Using Neuroscience to Gauge Mens Rea?

Monday, October 31st, 2011

Over at Edge, in a short video, we get an intriguing look at criminal justice from the perspective of neurological science.

Put all this together, as you can see here, and we discover little areas that are brighter than others. And this is all now easily done, as everyone knows, in brain imaging labs. The specificity of actually combining the centers (where information gets processed) with the actual wiring to those centers has been a very recent development, such that it can be done in humans in vivo, which is to say, in your normal college sophomore. We can actually locate their brain networks, their paths: whether they have a certain kind of connectivity, whether they don’t, and whether there may be an abnormality in them, which leads to some kind of behavioral clinical syndrome.

In terms of the Neuroscience and Justice Program, all this leads to the fact that that’s the defendant. And how is neuroscience supposed to pull this stuff together and speak to whether someone is less culpable because of a brain state?

Then you say, well, okay, fine. But then you go a little deeper and you realize, well, this brain is a very complicated thing. It works on many layers from molecules up to the cerebral cortex; it works on different time scales; it’s processing with high frequency information, low frequency information. All of this is, in fact, then changing on a background of aging and development: The brain is constantly changing.

How do you tie this together to capture what someone’s brain state might be at a particular time when a criminal act was performed? And I should have said it more clearly — most of this project was carried out asking, “Is there going to be neuroscience evidence that’s going to make various criminal defendants less culpable for their crime?”

Well, probably not. Even if this were to become reality — which it isn’t, yet — the whole focus of mens rea culpability is what the defendant’s mental state was at the time he committed the act. Even if police officers were equipped with infallible handheld brain scanners, so they could get a mental reading at the moment of arrest (and oh, the fascinating Fourth Amendment issues there!), the moment of the crime is past. The reading is not evidence of what the brain was doing five days ago, or even five minutes ago.

And at any rate, it’s not usable science yet. So why bother thinking about it now?

To his credit, the speaker, neuroscientist Michael Gazzaniga, admits as much.

Now, the practicing lawyer asks “is this thing useful, can we use it tomorrow? Can we use it the next day? Can’t? Out. Next problem.” So, after four years of this I realize, look, the fact of the matter is that from a scientific point of view, the use of sophisticated neuroscientific information in the courtroom is problematic at the present.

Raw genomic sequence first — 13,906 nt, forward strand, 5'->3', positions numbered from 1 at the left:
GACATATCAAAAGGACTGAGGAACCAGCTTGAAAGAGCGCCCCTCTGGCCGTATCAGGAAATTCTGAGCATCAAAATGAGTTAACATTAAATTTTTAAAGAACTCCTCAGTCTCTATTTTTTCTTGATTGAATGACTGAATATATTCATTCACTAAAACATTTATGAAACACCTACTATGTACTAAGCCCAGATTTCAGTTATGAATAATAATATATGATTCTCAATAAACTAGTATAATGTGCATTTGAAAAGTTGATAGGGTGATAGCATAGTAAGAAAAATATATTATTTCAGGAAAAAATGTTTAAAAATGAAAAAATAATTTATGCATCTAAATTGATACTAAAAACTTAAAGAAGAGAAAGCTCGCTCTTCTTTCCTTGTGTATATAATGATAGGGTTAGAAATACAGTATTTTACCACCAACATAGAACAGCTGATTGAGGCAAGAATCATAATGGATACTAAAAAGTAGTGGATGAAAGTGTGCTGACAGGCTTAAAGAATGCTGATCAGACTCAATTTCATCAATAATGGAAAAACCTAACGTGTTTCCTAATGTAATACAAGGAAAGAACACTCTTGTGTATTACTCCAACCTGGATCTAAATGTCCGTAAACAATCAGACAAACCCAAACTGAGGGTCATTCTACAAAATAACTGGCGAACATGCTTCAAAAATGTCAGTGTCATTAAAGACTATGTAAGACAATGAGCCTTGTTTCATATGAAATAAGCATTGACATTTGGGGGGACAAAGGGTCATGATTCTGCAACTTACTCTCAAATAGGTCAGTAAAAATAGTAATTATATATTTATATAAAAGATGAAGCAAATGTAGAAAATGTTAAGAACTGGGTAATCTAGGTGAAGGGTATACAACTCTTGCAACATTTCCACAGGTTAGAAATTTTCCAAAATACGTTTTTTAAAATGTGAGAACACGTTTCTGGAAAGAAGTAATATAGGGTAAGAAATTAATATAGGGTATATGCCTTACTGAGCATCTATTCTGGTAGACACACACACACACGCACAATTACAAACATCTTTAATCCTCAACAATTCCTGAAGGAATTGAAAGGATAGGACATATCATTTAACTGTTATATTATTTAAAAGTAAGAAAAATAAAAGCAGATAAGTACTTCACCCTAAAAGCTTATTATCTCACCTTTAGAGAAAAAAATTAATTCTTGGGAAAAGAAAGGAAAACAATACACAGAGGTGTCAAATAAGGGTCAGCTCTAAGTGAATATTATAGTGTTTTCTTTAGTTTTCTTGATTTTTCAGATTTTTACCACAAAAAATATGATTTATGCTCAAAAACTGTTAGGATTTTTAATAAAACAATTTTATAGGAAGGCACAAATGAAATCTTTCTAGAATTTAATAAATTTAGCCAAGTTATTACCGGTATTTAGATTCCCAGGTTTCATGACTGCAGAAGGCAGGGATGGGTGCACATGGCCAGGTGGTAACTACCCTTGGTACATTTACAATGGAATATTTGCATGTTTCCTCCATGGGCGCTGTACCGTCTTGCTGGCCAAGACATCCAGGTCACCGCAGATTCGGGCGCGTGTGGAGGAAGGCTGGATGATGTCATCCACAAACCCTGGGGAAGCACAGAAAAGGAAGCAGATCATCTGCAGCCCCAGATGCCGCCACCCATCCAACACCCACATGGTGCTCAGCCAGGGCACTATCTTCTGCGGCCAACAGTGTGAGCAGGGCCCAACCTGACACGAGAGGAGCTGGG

But then he says “it will be used in powerful ways in our lifetime.” What powerful ways? Mainly the ability to show that someone simply couldn’t have thought a certain way, because his brain doesn’t work that way. This defendant shouldn’t be punished like a normal adult, because his brain isn’t wired like a normal adult, and he could not have had the same mens rea as one would otherwise expect under the circumstances. Research is showing that children and teenagers are wired differently, as well, which could affect juvenile justice.

That’s useful for the defense. It could be a valuable tool in raising defenses showing that mens rea was lacking, because it couldn’t have existed. Not useful for prosecutors, more than showing that it was just as theoretically possible as for any normal human, which is sort of presumed for everyone anyway. So yay for science.

Another way it’s expected to be useful, however, is preventing future crimes. Stopping the next mass-murderer before he actually starts shooting kids on campus and whatnot. Of course, we immediately get creeped out the second anyone (more…)

Lie-Detecting MRI to be Used at Trial?

Thursday, May 6th, 2010

brain scan

We’ve written about the lie-detector uses of fMRI exams before (see here and here).

Now it looks like Brooklyn attorney David Zevin is trying to get it introduced for the first time in a real life court case. (The previous attempt, aimed at using it during sentencing in a San Diego case, was later withdrawn.) It’s an employer-retaliation case, which has devolved into a “he-said/she-said stalemate.” Zevin’s client says she stopped getting good assignments after she complained about sexual harassment. A co-worker says he heard the supervisor give that order, and the supervisor says he never did. So at Zevin’s request, the co-worker underwent an fMRI to see if he’s telling the truth when he says he heard that order.